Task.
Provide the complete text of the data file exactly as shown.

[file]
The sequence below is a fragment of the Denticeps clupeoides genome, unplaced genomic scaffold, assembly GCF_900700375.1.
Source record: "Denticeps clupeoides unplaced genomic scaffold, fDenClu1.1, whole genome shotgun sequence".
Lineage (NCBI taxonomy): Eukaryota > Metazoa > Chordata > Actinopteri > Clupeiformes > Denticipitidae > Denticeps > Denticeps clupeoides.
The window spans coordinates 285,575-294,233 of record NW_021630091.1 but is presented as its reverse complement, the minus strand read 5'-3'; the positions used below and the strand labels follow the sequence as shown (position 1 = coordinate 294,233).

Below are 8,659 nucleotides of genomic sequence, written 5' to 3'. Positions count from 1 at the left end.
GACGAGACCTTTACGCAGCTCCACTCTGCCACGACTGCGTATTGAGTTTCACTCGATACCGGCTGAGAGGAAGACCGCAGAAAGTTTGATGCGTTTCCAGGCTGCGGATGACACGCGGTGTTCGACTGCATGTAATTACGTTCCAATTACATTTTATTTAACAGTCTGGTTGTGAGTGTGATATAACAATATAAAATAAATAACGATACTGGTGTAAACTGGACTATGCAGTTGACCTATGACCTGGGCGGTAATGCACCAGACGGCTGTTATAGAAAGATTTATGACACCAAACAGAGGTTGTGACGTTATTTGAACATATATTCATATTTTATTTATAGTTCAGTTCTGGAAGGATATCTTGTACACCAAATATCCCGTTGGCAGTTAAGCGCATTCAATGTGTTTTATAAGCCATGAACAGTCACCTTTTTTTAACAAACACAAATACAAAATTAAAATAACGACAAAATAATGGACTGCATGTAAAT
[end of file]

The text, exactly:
The sequence below is a fragment of the Denticeps clupeoides genome, unplaced genomic scaffold, assembly GCF_900700375.1.
Source record: "Denticeps clupeoides unplaced genomic scaffold, fDenClu1.1, whole genome shotgun sequence".
Lineage (NCBI taxonomy): Eukaryota > Metazoa > Chordata > Actinopteri > Clupeiformes > Denticipitidae > Denticeps > Denticeps clupeoides.
The window spans coordinates 285,575-294,233 of record NW_021630091.1 but is presented as its reverse complement, the minus strand read 5'-3'; the positions used below and the strand labels follow the sequence as shown (position 1 = coordinate 294,233).

Below are 8,659 nucleotides of genomic sequence, written 5' to 3'. Positions count from 1 at the left end.
GACGAGACCTTTACGCAGCTCCACTCTGCCACGACTGCGTATTGAGTTTCACTCGATACCGGCTGAGAGGAAGACCGCAGAAAGTTTGATGCGTTTCCAGGCTGCGGATGACACGCGGTGTTCGACTGCATGTAATTACGTTCCAATTACATTTTATTTAACAGTCTGGTTGTGAGTGTGATATAACAATATAAAATAAATAACGATACTGGTGTAAACTGGACTATGCAGTTGACCTATGACCTGGGCGGTAATGCACCAGACGGCTGTTATAGAAAGATTTATGACACCAAACAGAGGTTGTGACGTTATTTGAACATATATTCATATTTTATTTATAGTTCAGTTCTGGAAGGATATCTTGTACACCAAATATCCCGTTGGCAGTTAAGCGCATTCAATGTGTTTTATAAGCCATGAACAGTCACCTTTTTTTAACAAACACAAATACAAAATTAAAATAACGACAAAATAATGGACTGCATGTAAAT